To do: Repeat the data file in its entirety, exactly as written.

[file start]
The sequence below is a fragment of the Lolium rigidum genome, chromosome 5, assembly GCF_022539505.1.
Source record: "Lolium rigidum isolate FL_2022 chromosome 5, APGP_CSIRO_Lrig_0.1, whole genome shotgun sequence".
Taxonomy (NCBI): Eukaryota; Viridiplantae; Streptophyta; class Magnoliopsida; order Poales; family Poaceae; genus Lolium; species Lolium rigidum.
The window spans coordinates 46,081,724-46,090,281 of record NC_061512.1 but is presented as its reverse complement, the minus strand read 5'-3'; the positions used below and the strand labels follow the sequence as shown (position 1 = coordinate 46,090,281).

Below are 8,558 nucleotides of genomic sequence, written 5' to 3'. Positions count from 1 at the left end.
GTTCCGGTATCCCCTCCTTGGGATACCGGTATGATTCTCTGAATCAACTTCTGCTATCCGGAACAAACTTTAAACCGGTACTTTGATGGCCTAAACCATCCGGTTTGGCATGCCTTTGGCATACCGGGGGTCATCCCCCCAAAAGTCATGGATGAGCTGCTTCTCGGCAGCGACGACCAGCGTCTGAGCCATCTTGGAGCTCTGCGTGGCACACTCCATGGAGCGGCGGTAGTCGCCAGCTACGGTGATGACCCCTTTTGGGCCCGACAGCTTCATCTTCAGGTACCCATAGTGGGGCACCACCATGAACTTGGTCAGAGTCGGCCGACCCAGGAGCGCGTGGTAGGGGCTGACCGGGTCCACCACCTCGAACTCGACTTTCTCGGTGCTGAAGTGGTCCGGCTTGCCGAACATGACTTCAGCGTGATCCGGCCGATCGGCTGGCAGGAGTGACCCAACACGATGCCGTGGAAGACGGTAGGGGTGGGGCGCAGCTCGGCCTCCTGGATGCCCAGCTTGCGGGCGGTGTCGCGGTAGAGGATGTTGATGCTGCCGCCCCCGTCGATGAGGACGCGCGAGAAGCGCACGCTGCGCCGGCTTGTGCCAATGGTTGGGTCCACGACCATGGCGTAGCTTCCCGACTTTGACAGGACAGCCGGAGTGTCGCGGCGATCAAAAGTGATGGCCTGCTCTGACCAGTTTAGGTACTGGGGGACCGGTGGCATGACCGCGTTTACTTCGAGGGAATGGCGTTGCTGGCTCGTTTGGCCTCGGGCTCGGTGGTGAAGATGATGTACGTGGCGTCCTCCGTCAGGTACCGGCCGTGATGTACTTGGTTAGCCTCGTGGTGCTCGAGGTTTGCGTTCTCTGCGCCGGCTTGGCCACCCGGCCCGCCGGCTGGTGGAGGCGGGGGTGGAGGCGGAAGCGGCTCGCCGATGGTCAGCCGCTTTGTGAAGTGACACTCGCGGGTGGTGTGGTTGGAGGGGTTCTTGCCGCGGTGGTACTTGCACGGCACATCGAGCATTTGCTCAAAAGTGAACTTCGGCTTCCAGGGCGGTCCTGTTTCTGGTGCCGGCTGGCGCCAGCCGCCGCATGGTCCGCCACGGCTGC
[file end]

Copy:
The sequence below is a fragment of the Lolium rigidum genome, chromosome 5, assembly GCF_022539505.1.
Source record: "Lolium rigidum isolate FL_2022 chromosome 5, APGP_CSIRO_Lrig_0.1, whole genome shotgun sequence".
Taxonomy (NCBI): Eukaryota; Viridiplantae; Streptophyta; class Magnoliopsida; order Poales; family Poaceae; genus Lolium; species Lolium rigidum.
The window spans coordinates 46,081,724-46,090,281 of record NC_061512.1 but is presented as its reverse complement, the minus strand read 5'-3'; the positions used below and the strand labels follow the sequence as shown (position 1 = coordinate 46,090,281).

Below are 8,558 nucleotides of genomic sequence, written 5' to 3'. Positions count from 1 at the left end.
GTTCCGGTATCCCCTCCTTGGGATACCGGTATGATTCTCTGAATCAACTTCTGCTATCCGGAACAAACTTTAAACCGGTACTTTGATGGCCTAAACCATCCGGTTTGGCATGCCTTTGGCATACCGGGGGTCATCCCCCCAAAAGTCATGGATGAGCTGCTTCTCGGCAGCGACGACCAGCGTCTGAGCCATCTTGGAGCTCTGCGTGGCACACTCCATGGAGCGGCGGTAGTCGCCAGCTACGGTGATGACCCCTTTTGGGCCCGACAGCTTCATCTTCAGGTACCCATAGTGGGGCACCACCATGAACTTGGTCAGAGTCGGCCGACCCAGGAGCGCGTGGTAGGGGCTGACCGGGTCCACCACCTCGAACTCGACTTTCTCGGTGCTGAAGTGGTCCGGCTTGCCGAACATGACTTCAGCGTGATCCGGCCGATCGGCTGGCAGGAGTGACCCAACACGATGCCGTGGAAGACGGTAGGGGTGGGGCGCAGCTCGGCCTCCTGGATGCCCAGCTTGCGGGCGGTGTCGCGGTAGAGGATGTTGATGCTGCCGCCCCCGTCGATGAGGACGCGCGAGAAGCGCACGCTGCGCCGGCTTGTGCCAATGGTTGGGTCCACGACCATGGCGTAGCTTCCCGACTTTGACAGGACAGCCGGAGTGTCGCGGCGATCAAAAGTGATGGCCTGCTCTGACCAGTTTAGGTACTGGGGGACCGGTGGCATGACCGCGTTTACTTCGAGGGAATGGCGTTGCTGGCTCGTTTGGCCTCGGGCTCGGTGGTGAAGATGATGTACGTGGCGTCCTCCGTCAGGTACCGGCCGTGATGTACTTGGTTAGCCTCGTGGTGCTCGAGGTTTGCGTTCTCTGCGCCGGCTTGGCCACCCGGCCCGCCGGCTGGTGGAGGCGGGGGTGGAGGCGGAAGCGGCTCGCCGATGGTCAGCCGCTTTGTGAAGTGACACTCGCGGGTGGTGTGGTTGGAGGGGTTCTTGCCGCGGTGGTACTTGCACGGCACATCGAGCATTTGCTCAAAAGTGAACTTCGGCTTCCAGGGCGGTCCTGTTTCTGGTGCCGGCTGGCGCCAGCCGCCGCATGGTCCGCCACGGCTGC